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Smile of the Buddha: Eastern Philosophy and Western Art from Monet to Today Hardcover – September 14, 2005
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"This timely and beautifully illustrated book expands our perspective on how spirituality inspire and inform one another."--"True Budda Blog"
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"How wonderful that Jacquelynn Baas has seen the light of the Buddha's smile shining from faraway Asia into the realm of the art of modern times in what we think of as the West! . . . Her work reveals how some of our most influential artists explored and expressed the sophisticated perceptions and joyful energy emanating from the realm of Buddhist Asia."Robert A. F. Thurman
"As a Buddhist scholar and artist I welcome this thoughtful and richly detailed study of how many aspects of Buddhism have stimulated, invigorated, and enriched Western arts over the past 150 years."Stephen Addiss, author of The Art of Zen
"A crucial contribution to modern art studies, this high-spirited text surveys Western artists awakened by the wisdom of the East, from Monet and Duchamp to O'Keeffe to Martin. It is a thoughtful book about thoughtful artists, their values and their visions, with a lot to offer general readers and specialists alike."Charles Stuckey, Associate Professor of Art History at the School of the Art Institute of Chicago
More About the Author
In 2000 Baas co-founded the arts consortium, Awake: Art, Buddhism, and the Dimensions of Consciousness, which over the course of its five-year existence generated some fifty exhibitions, educational programs, artist residencies, and two books: Buddha Mind in Contemporary Art (California 2004) and Smile of the Buddha: Eastern Philosophy and Western Art from Monet to Today (California 2005). She is co-editor of Learning Mind: Experience into Art (California, 2009), Fluxus and the Essential Questions of Life (Chicago 2011), and Chicago Makes Modern: How Creative Minds Changed Society (Chicago 2012), and has published a number of essays, including "The Epic of American Civilization" in Jose Clemente Orozco in the United States (Norton 2003), "Unframing Experience" in Learning Mind (cited above), "Meditations on the Medium of Time" in Measure of Time (BAM/PFA, 2006), "Before Zen: The Nothing of American Dada" in East-West Interchanges in American Art (Smithsonian Institution Scholarly Press, 2012), and "Agnes Martin: Readings for Writings" in Agnes Martin (Tate Modern 2015).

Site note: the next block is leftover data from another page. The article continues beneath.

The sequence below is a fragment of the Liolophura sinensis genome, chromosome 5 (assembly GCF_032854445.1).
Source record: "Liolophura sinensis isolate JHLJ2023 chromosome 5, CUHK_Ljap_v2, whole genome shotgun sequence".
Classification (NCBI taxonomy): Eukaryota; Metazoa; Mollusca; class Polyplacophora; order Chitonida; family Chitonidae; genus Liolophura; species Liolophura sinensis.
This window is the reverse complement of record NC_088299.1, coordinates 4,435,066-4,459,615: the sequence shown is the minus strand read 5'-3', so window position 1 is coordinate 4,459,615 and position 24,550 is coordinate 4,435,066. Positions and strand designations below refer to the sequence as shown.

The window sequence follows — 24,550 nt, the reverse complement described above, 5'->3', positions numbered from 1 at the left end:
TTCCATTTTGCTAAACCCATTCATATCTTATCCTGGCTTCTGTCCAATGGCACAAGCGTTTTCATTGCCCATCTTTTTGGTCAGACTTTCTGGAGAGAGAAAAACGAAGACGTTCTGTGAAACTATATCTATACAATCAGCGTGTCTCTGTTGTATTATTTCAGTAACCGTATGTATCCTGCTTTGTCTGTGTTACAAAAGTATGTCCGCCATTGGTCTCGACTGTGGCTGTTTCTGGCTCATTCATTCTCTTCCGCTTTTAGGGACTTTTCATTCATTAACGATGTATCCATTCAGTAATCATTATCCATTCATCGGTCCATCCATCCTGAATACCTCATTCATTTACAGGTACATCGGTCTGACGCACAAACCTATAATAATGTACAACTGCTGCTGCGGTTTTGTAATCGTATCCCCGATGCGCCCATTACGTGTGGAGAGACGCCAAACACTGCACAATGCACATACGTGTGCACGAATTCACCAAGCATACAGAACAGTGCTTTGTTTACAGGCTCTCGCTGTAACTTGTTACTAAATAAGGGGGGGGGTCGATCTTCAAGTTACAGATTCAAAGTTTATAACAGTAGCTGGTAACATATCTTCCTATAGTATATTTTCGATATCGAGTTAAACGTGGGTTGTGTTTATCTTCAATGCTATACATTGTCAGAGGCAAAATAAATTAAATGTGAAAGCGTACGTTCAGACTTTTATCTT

Baas has organized over thirty exhibitions and has published, lectured, and conducted numerous workshops on modern and contemporary art and architecture, with subjects ranging from print culture to the Mexican muralists to Asian perspectives in European and American art. She was curator for the 1990 exhibition, The Independent Group: Postwar Britain and the Aesthetics of Plenty (ICA London; LAMOCA; UC Berkeley; Hood Museum, Dartmouth; IVAM Valencia); for No Boundary: Duchamp, Cage, and Mostly Fluxus at the 2006 Gwangju Biennale; and for Fluxus and the Essential Questions of Life, which traveled from Dartmouth to NYU and the University of Michigan in 1911-12 and was voted "Best Show in a University Gallery" by the American Chapter of the International Association of Art Critics. Her latest exhibition, Berkeley Eye: Perspectives on the Collection, opens in the new building of the University of California Berkeley Art Museum and Pacific Film Archive in July 2016.